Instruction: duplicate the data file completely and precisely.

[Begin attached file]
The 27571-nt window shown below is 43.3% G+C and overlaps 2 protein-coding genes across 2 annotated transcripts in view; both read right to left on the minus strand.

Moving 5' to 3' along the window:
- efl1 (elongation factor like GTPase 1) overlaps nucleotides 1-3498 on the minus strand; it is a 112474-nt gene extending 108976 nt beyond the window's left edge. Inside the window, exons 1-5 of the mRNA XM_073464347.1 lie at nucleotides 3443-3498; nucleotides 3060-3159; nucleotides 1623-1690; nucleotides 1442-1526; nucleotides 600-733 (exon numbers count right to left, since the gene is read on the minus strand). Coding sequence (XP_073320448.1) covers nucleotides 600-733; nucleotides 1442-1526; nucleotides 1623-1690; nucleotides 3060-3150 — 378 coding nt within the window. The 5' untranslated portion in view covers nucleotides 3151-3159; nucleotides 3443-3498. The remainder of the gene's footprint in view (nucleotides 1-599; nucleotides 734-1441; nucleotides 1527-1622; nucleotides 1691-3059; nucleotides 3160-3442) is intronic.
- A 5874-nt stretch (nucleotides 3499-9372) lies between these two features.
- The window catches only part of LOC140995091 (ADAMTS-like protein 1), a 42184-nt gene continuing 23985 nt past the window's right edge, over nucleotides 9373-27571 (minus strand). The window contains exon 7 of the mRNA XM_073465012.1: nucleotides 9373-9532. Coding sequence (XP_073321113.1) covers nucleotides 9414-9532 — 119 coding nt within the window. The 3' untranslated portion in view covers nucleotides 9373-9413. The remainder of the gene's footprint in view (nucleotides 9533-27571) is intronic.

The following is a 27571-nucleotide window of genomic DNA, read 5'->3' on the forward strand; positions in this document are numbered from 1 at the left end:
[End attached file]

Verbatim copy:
The 27571-nt window shown below is 43.3% G+C and overlaps 2 protein-coding genes across 2 annotated transcripts in view; both read right to left on the minus strand.

Moving 5' to 3' along the window:
- efl1 (elongation factor like GTPase 1) overlaps nucleotides 1-3498 on the minus strand; it is a 112474-nt gene extending 108976 nt beyond the window's left edge. Inside the window, exons 1-5 of the mRNA XM_073464347.1 lie at nucleotides 3443-3498; nucleotides 3060-3159; nucleotides 1623-1690; nucleotides 1442-1526; nucleotides 600-733 (exon numbers count right to left, since the gene is read on the minus strand). Coding sequence (XP_073320448.1) covers nucleotides 600-733; nucleotides 1442-1526; nucleotides 1623-1690; nucleotides 3060-3150 — 378 coding nt within the window. The 5' untranslated portion in view covers nucleotides 3151-3159; nucleotides 3443-3498. The remainder of the gene's footprint in view (nucleotides 1-599; nucleotides 734-1441; nucleotides 1527-1622; nucleotides 1691-3059; nucleotides 3160-3442) is intronic.
- A 5874-nt stretch (nucleotides 3499-9372) lies between these two features.
- The window catches only part of LOC140995091 (ADAMTS-like protein 1), a 42184-nt gene continuing 23985 nt past the window's right edge, over nucleotides 9373-27571 (minus strand). The window contains exon 7 of the mRNA XM_073465012.1: nucleotides 9373-9532. Coding sequence (XP_073321113.1) covers nucleotides 9414-9532 — 119 coding nt within the window. The 3' untranslated portion in view covers nucleotides 9373-9413. The remainder of the gene's footprint in view (nucleotides 9533-27571) is intronic.

The following is a 27571-nucleotide window of genomic DNA, read 5'->3' on the forward strand; positions in this document are numbered from 1 at the left end: